By: Adam Gretz
Dave Scatchard, an 11-year NHL veteran, announced his retirement with a series of Tweets on Monday and informed his followers that he was calling it a career due to ongoing issues with concussions. Scatchard explained that after a few days of testing at the Mayo Clinic the doctors advised the 35-year-old forward that it would be unsafe for him to continue playing.
Originally a second-round draft pick by the Vancouver Canucks in 1994, Scatchard scored 128 goals in 659 regular season games as a member of the Canucks, Islanders, Bruins, Coyotes, Predators and Blues, playing most recently with St. Louis this past season, appearing in just eight games. He played in just 24 games since the end of the 2006-07 season.
Concussions and head injuries are a hot topic in professional sports right now, especially in the NHL where players like Pittsburgh's Sidney Crosby and Boston's Marc Savard have had longer than expected recoveries from their injuries, while in years past players like Pat LaFontaine and Eric Lindros had their careers end prematurely as a result of concussions they had suffered.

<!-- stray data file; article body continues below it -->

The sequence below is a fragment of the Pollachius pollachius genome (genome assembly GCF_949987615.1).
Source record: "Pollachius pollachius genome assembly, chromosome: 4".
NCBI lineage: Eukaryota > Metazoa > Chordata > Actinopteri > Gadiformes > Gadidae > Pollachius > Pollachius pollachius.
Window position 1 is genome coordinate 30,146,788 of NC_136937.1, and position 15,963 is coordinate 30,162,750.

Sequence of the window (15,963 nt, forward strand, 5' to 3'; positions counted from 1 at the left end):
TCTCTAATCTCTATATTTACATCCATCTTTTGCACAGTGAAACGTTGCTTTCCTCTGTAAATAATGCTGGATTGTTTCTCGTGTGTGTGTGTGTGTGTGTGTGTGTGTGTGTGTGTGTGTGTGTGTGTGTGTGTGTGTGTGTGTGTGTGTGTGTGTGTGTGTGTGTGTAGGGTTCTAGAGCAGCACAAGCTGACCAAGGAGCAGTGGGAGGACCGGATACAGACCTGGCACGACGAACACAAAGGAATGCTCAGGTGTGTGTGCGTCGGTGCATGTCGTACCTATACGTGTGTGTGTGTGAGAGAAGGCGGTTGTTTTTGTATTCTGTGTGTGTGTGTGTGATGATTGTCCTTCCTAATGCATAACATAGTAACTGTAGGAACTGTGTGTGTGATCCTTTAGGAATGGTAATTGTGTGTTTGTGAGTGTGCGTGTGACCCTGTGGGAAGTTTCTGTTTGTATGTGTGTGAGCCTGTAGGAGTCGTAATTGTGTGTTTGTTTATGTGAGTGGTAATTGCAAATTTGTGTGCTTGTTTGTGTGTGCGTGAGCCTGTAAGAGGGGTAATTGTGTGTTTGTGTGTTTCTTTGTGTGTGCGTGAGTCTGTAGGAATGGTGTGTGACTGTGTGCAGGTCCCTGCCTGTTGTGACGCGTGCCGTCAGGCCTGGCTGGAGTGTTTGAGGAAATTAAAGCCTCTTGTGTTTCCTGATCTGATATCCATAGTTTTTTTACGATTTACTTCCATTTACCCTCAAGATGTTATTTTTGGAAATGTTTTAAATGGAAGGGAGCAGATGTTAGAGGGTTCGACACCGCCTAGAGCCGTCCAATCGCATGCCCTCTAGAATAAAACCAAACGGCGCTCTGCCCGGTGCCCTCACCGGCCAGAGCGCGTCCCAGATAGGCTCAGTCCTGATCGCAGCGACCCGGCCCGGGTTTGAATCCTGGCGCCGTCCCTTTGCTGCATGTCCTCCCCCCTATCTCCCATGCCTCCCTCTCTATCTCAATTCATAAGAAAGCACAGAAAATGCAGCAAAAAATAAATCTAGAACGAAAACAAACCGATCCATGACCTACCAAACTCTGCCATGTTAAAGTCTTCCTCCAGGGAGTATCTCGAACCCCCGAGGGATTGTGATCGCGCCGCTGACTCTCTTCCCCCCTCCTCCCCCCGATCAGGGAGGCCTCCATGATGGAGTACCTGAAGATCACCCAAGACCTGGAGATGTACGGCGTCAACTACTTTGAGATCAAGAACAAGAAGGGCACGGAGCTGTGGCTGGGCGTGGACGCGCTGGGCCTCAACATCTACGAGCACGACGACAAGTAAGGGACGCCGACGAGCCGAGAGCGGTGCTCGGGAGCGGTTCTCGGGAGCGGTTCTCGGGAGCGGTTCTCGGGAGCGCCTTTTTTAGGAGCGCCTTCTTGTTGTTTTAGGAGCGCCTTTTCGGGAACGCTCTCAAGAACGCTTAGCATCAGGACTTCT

While Scatchard wasn't quite the offensive force those players were, he was still a solid NHL player that still feels like he has something to offer a team and is no longer able to do that.
What the NHL can do to help prevent these injuries is an ongoing topic of debate with no easy solution that would please everybody or completely fix the problem. The game will always carry some amount of risk with injuries being a part of that. And while the league has recently banned blindside hits that target the head (like the one Savard received from Matt Cooke two years ago, starting his string of concussion problems) with Rule 48, there have been some calls -- met with plenty of resistence, of course -- for the league to ban all contact to the head. That doesn't seem to be close to happening, but as long as concussions continue to be a problem -- and as more is learned about them and the effects they have on long-term health -- the debate will continue to rage on.